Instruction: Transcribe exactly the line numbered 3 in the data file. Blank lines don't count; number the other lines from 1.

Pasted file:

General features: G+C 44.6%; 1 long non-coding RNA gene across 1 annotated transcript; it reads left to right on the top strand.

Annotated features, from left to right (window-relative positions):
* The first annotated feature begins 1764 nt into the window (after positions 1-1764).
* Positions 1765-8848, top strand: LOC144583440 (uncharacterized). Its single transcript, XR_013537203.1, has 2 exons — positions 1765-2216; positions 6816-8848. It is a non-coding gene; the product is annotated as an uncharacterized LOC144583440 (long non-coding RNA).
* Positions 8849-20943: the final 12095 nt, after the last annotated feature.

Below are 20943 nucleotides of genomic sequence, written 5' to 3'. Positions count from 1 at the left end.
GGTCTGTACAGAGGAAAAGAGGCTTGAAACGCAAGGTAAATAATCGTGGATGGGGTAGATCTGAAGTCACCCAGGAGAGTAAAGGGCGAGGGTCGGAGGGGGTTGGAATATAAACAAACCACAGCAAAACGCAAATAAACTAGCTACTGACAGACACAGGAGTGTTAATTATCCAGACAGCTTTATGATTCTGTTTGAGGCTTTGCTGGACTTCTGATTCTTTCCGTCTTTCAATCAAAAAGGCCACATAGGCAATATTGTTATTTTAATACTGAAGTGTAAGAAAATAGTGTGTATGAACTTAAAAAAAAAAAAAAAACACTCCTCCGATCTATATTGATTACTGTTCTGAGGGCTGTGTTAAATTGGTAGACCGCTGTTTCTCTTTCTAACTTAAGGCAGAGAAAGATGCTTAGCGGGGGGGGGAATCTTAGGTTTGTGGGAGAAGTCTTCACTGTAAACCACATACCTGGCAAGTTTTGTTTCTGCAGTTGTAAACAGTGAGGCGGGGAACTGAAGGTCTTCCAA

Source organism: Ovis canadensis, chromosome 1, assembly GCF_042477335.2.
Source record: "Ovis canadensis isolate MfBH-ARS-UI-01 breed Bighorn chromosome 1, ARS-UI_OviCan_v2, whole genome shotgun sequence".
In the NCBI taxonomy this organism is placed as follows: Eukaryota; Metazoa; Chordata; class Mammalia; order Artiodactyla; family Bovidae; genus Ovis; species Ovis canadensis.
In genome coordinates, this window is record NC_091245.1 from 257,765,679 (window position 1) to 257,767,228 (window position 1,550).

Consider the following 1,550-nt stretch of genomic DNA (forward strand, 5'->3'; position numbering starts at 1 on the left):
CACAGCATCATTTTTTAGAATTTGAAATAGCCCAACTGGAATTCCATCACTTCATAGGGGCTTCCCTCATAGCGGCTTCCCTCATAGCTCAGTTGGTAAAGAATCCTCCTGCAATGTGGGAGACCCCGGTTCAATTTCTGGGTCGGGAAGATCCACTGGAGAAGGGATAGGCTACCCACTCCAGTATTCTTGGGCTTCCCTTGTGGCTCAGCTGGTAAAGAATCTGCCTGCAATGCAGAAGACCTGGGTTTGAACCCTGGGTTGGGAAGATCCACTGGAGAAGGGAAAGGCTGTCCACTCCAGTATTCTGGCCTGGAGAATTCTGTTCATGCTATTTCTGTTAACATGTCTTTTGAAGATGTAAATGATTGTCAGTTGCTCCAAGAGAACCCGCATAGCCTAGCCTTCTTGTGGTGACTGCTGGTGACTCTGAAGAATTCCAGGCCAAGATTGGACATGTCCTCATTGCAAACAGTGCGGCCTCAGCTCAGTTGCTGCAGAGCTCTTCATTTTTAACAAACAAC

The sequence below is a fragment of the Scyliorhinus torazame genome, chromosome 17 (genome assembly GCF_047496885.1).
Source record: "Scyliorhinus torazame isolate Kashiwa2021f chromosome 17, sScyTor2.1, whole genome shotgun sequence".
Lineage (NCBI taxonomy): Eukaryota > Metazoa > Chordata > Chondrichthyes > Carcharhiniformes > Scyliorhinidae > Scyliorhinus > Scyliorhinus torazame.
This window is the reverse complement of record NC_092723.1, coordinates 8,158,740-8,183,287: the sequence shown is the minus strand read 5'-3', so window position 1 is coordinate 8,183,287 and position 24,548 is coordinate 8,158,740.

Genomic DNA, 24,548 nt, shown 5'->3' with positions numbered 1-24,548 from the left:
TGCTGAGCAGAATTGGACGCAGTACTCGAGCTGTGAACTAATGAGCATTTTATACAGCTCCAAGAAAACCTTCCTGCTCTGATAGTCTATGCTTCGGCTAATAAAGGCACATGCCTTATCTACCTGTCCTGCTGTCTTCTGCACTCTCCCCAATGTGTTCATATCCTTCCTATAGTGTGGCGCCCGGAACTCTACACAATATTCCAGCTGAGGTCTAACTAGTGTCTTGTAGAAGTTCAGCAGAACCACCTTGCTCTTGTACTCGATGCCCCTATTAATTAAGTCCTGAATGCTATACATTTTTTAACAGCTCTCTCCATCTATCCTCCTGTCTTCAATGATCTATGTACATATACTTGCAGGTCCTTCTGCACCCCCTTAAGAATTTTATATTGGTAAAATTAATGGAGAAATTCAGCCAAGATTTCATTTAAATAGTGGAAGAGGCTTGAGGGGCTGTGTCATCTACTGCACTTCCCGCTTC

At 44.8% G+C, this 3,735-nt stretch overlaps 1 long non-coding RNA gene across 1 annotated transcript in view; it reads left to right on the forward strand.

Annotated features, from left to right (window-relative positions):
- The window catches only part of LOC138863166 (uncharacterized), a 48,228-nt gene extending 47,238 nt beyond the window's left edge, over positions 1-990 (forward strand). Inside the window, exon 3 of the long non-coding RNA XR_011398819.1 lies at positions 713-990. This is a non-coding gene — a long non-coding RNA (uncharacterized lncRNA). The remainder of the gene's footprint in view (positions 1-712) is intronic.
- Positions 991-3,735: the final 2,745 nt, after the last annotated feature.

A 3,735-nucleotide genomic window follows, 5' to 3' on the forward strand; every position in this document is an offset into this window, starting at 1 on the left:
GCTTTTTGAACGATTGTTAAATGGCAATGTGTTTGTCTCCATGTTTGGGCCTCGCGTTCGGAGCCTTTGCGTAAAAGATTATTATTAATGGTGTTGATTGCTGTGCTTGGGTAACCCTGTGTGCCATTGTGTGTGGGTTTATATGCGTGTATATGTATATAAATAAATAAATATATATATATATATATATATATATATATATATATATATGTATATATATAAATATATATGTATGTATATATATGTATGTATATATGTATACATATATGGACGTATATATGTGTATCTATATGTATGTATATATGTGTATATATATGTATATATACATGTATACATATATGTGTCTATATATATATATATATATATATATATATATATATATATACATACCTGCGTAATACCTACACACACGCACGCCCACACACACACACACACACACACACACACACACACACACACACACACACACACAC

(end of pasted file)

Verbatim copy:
* The first annotated feature begins 1764 nt into the window (after positions 1-1764).